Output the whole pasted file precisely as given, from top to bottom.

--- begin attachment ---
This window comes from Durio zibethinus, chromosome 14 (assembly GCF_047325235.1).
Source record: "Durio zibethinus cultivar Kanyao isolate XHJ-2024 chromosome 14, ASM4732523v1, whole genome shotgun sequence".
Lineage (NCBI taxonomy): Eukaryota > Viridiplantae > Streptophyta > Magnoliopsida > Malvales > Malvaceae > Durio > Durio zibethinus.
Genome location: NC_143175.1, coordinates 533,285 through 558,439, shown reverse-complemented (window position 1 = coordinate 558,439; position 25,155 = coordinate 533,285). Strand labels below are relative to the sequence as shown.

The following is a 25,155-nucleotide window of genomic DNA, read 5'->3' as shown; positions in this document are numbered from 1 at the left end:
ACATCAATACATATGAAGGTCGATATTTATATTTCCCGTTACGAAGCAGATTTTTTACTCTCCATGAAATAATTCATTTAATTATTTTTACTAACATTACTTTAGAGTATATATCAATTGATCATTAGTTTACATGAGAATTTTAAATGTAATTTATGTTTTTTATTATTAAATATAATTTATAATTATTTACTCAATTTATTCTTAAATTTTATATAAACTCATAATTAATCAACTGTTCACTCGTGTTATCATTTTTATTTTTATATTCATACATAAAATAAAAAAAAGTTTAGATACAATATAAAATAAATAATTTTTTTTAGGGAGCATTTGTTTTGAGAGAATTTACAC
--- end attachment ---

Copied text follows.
This window comes from Durio zibethinus, chromosome 14 (assembly GCF_047325235.1).
Source record: "Durio zibethinus cultivar Kanyao isolate XHJ-2024 chromosome 14, ASM4732523v1, whole genome shotgun sequence".
Lineage (NCBI taxonomy): Eukaryota > Viridiplantae > Streptophyta > Magnoliopsida > Malvales > Malvaceae > Durio > Durio zibethinus.
Genome location: NC_143175.1, coordinates 533,285 through 558,439, shown reverse-complemented (window position 1 = coordinate 558,439; position 25,155 = coordinate 533,285). Strand labels below are relative to the sequence as shown.

The following is a 25,155-nucleotide window of genomic DNA, read 5'->3' as shown; positions in this document are numbered from 1 at the left end:
ACATCAATACATATGAAGGTCGATATTTATATTTCCCGTTACGAAGCAGATTTTTTACTCTCCATGAAATAATTCATTTAATTATTTTTACTAACATTACTTTAGAGTATATATCAATTGATCATTAGTTTACATGAGAATTTTAAATGTAATTTATGTTTTTTATTATTAAATATAATTTATAATTATTTACTCAATTTATTCTTAAATTTTATATAAACTCATAATTAATCAACTGTTCACTCGTGTTATCATTTTTATTTTTATATTCATACATAAAATAAAAAAAAGTTTAGATACAATATAAAATAAATAATTTTTTTTAGGGAGCATTTGTTTTGAGAGAATTTACAC